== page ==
AITS has two main components: it has a brief history of street art and graffiti, and it has mini-shows of fine art from some of the most acclaimed street artists, street culture documenters and graffiti writers over the last few decades.
The timeline is the most “museum-y” part of the show, and it should provide newcomers a history of what graffiti, street culture and street art are about, as well as give long-time fans some new insights. While visitors should also take a trip to see the show currently on at Subliminal Projects to get a better idea about 1980’s street art in NYC, the timeline definitely does its job as a brief overview of the history informing the rest of AITS.
Most of the highlights of the show can be found in the installations.
Three of the best installations make a point of acknowledging that their work is in a museum, even though AITS is meant to be about illegal outdoor art. I’ve said it before and I’ll say it again: Street art and graffiti is about good placement and understanding context. Neckface, Os Gêmeos and the trio of Barry McGee, Todd James and Steve Powers all understand this very well, and it came across in their installations.
Neckface’s section was billed as one of his “haunted house” installations, but ended up being a recreation of a dark inner-city alleyway (complete with a drunk, drugged up or just plain crazy homeless man) with some Neckface tags on the walls. Of course, suits and bloggers like me were lined up to check it out, but few of us would be smiling so much if we actually found ourselves alone in that sort of an alleyway at 3 in the morning. That’s the street, the thing MOCA is supposed to be celebrating. It is like a voyeuristic natural history exhibit for historically middle and upper class museum visitors, pointing out the impossibility and absurdity of bringing the streets indoors in the fashion that the title of the show suggests.
Os Gêmeos reinstalled a show that they had last year at a museum in Portugal. It was definitely a highlight of the show, with a little bit of everything from the twins. Hidden in a bit in their cluster of work was one piece of wood where it was written: “This is not graff the graffiti is outside!!” Simple. That installation is their fine art and it is awe inspiring and thought provoking and should be seen. The graffiti is outside. And so is the street art.
And then there is Street. Barry McGee aka Twist, Steve Powers aka ESPO and Todd James aka Reas reunited to make a new version of their historic Street Market installation, versions of which had previously been put on at Deitch Projects and the Venice Biennale. First of all, this might be the best installation in the show. Particularly when the area isn’t too crowded with other museum-goers, it’s like being transported into another, more Technicolor and mad, world. It’s a graffiti writer’s urban dreamworld where taggers can hide invisible bushes and bodegas sell cans of street cred. The space is an art-crowd friendly dreamworld of a street, where Style Wars isn’t a documentary but a musical without any real-world consequences. Again though, the installation touches on the impossibility of bringing a true street inside, going for the asurd illusion instead. Street is what would happen if graffiti writers could have a ride at Disneyland, and I mean that in the best way, but it’s still a ride at Disneyland rather than an actual street and the artists know it.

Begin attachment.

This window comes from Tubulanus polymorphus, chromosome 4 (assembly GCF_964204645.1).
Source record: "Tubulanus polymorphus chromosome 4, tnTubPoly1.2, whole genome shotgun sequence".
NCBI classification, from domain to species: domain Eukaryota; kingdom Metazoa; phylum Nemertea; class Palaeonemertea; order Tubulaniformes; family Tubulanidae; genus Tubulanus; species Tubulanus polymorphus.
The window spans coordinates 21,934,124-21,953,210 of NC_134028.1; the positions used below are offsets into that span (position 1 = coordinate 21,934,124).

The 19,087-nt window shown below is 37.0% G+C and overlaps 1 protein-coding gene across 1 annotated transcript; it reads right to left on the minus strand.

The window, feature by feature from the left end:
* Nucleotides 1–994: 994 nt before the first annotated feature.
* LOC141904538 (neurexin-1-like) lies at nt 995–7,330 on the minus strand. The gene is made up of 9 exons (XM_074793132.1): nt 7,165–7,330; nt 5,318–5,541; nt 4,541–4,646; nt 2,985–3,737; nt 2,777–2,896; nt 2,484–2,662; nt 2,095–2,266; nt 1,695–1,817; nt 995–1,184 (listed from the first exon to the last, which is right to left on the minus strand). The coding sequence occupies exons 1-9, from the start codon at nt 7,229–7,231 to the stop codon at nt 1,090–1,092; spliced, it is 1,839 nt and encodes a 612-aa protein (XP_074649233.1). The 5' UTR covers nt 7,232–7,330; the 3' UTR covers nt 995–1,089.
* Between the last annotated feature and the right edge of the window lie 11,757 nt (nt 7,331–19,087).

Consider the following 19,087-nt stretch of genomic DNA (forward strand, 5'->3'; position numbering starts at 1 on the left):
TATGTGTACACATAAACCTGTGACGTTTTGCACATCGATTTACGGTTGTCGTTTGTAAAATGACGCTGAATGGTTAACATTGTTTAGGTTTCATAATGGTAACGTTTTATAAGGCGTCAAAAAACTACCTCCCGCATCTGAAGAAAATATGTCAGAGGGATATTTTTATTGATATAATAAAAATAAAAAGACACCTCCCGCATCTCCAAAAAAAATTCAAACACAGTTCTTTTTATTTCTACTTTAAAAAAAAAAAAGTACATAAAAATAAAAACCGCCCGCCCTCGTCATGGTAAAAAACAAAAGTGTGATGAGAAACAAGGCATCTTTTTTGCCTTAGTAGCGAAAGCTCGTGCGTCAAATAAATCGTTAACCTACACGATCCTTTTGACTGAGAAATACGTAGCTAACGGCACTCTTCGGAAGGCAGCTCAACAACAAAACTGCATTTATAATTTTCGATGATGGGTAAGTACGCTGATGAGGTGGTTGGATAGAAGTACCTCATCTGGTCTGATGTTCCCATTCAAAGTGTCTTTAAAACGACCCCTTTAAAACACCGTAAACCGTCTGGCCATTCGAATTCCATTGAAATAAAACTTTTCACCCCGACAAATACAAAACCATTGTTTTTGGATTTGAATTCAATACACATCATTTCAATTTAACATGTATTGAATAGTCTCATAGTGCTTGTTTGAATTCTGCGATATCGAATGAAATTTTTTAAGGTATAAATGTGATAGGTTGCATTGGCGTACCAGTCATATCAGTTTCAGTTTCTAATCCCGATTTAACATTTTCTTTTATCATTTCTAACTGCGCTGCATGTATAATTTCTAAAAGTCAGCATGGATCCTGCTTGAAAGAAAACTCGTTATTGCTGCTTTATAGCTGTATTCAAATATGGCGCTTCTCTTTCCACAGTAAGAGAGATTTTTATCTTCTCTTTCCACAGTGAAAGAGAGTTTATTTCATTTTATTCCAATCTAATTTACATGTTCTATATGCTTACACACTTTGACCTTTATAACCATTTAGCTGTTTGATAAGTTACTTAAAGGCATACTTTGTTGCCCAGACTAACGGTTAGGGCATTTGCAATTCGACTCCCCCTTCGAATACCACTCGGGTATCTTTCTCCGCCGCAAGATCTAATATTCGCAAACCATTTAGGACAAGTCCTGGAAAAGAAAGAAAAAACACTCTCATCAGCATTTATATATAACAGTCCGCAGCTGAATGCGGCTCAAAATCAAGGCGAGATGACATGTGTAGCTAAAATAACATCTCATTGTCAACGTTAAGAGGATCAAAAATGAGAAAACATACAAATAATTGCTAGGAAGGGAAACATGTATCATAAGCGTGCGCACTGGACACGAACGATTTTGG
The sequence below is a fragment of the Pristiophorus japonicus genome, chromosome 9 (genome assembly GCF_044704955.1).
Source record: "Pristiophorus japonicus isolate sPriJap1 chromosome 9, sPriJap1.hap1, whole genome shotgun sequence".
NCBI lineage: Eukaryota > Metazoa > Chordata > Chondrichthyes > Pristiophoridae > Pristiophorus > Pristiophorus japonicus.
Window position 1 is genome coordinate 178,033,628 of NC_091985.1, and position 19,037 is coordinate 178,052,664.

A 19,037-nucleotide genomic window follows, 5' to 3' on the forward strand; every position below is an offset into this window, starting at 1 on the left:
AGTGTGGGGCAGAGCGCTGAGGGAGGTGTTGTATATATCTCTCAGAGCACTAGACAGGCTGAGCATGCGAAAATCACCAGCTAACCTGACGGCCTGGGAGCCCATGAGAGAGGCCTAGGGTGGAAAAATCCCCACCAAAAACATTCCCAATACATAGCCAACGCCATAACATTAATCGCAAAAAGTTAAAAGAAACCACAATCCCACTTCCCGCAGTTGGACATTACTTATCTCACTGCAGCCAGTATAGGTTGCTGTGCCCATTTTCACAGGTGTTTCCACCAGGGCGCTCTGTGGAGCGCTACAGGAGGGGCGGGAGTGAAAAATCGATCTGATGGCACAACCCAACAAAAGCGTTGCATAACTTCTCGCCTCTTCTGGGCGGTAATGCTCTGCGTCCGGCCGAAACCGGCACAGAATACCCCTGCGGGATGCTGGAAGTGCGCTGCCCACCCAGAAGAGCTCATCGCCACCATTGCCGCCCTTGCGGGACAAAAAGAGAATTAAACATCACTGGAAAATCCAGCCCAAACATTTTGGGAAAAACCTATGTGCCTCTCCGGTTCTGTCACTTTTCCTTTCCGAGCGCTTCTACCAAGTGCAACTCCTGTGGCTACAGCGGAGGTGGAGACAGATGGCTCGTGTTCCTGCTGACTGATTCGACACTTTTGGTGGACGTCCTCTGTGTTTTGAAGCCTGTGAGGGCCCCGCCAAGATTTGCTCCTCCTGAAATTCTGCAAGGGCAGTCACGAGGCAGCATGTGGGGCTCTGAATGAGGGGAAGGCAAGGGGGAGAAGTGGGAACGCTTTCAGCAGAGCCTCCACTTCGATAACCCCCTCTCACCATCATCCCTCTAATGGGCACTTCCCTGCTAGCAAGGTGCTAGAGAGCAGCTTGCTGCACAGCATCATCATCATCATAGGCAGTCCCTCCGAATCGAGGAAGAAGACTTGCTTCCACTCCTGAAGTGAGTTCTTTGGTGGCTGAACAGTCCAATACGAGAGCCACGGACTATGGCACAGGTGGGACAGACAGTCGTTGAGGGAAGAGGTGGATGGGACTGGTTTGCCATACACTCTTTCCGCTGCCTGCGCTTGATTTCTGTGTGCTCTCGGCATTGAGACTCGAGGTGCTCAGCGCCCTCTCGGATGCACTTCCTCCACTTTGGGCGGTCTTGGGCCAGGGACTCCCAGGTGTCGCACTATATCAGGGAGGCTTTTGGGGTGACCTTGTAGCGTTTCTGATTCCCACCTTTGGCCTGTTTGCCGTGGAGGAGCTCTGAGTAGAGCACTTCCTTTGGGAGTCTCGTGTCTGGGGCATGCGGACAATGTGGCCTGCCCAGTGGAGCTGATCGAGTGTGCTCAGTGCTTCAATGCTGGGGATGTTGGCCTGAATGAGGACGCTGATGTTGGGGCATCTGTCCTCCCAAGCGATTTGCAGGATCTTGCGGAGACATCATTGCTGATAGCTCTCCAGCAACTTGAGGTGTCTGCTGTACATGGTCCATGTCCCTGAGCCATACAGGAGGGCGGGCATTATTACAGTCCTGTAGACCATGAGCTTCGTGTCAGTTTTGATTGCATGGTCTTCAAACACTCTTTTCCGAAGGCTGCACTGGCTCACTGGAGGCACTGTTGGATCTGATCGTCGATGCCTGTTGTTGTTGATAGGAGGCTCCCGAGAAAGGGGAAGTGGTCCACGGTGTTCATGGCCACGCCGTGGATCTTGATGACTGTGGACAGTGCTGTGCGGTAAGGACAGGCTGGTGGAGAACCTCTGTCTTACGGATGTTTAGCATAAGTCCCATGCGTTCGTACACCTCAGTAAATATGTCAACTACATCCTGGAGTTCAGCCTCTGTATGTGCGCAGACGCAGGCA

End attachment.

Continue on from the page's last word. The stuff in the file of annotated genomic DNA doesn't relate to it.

The show is just too massive to write about everything. This review is already far too long. Sections by Margaret Kilgallen, Roa (who again, understands that he is in a museum), Invader (who plays with the fact that he is in a museum), Shepard Fairey, Banksy, The Fun Gallery, Rammellzee, Retna, Chaz Bojorquez, Swoon, Kaws, Ed Templeton and many others add together to be the most substantial gathering of art by this group of artists that has ever been assembled. I rediscovered artists I’d overlooked, found new favorites and enjoyed revisiting the work of my old favorites. The show is so massive that a pessimist will undoubtedly find something that they do not like and many visitors will be overwhelmed, but it would be difficult to go through the entire show and not find a few gems, no matter your taste in art.
For a moment, forget about the BS and the politics and the buffing and Deitch-hating and Alleged Gallery controversies from a decade ago and the lack of this person and that person and why this person got an installation and that person painted a mural and blah freaking blah. Outside of our art-world BS political pissing contest context where AITS can and will be criticized on many levels, people are going to visit AITS and they’re going to see some amazing art by artists who were and are pillars of street art and graffiti history. I expect that the vast majority of visitors will like what they see and they will learn something. And that’s important. This is street art. It’s supposed to be for “the people,” and “the people” will still enjoy this show even if my or your 4th favorite artist was snubbed or whatever other minor flaw you can find. And if you go and visit the show and you can put aside your minor internal art world squabbles for a couple of hours, AITS should be a magical experience for you, just as it was for me. I highly recommend setting aside a day to visit AITS.